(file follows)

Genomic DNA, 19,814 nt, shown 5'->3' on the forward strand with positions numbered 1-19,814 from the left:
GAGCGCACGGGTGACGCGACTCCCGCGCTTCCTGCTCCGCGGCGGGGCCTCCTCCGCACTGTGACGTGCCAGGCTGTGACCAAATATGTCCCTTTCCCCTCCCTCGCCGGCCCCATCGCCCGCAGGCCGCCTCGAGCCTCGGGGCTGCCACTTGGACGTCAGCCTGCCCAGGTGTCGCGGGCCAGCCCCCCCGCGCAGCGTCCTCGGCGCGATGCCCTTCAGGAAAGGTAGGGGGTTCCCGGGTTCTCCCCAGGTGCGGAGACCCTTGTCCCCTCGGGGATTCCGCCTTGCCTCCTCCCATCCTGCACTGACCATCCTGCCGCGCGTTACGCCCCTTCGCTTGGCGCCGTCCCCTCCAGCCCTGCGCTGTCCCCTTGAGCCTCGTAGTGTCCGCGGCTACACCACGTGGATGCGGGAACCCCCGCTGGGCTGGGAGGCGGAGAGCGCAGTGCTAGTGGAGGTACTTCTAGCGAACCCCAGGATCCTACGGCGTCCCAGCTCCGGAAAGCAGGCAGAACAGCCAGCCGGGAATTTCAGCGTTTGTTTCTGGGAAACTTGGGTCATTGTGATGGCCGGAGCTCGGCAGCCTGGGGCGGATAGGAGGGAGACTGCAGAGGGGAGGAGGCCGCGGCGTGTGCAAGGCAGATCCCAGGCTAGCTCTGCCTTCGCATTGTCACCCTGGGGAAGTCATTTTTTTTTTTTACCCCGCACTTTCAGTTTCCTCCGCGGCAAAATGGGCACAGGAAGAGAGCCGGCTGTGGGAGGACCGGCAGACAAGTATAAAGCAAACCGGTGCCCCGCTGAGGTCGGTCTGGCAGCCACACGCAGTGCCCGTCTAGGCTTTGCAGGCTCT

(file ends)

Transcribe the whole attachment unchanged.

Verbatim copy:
Genomic DNA, 19,814 nt, shown 5'->3' on the forward strand with positions numbered 1-19,814 from the left:
GAGCGCACGGGTGACGCGACTCCCGCGCTTCCTGCTCCGCGGCGGGGCCTCCTCCGCACTGTGACGTGCCAGGCTGTGACCAAATATGTCCCTTTCCCCTCCCTCGCCGGCCCCATCGCCCGCAGGCCGCCTCGAGCCTCGGGGCTGCCACTTGGACGTCAGCCTGCCCAGGTGTCGCGGGCCAGCCCCCCCGCGCAGCGTCCTCGGCGCGATGCCCTTCAGGAAAGGTAGGGGGTTCCCGGGTTCTCCCCAGGTGCGGAGACCCTTGTCCCCTCGGGGATTCCGCCTTGCCTCCTCCCATCCTGCACTGACCATCCTGCCGCGCGTTACGCCCCTTCGCTTGGCGCCGTCCCCTCCAGCCCTGCGCTGTCCCCTTGAGCCTCGTAGTGTCCGCGGCTACACCACGTGGATGCGGGAACCCCCGCTGGGCTGGGAGGCGGAGAGCGCAGTGCTAGTGGAGGTACTTCTAGCGAACCCCAGGATCCTACGGCGTCCCAGCTCCGGAAAGCAGGCAGAACAGCCAGCCGGGAATTTCAGCGTTTGTTTCTGGGAAACTTGGGTCATTGTGATGGCCGGAGCTCGGCAGCCTGGGGCGGATAGGAGGGAGACTGCAGAGGGGAGGAGGCCGCGGCGTGTGCAAGGCAGATCCCAGGCTAGCTCTGCCTTCGCATTGTCACCCTGGGGAAGTCATTTTTTTTTTTTACCCCGCACTTTCAGTTTCCTCCGCGGCAAAATGGGCACAGGAAGAGAGCCGGCTGTGGGAGGACCGGCAGACAAGTATAAAGCAAACCGGTGCCCCGCTGAGGTCGGTCTGGCAGCCACACGCAGTGCCCGTCTAGGCTTTGCAGGCTCT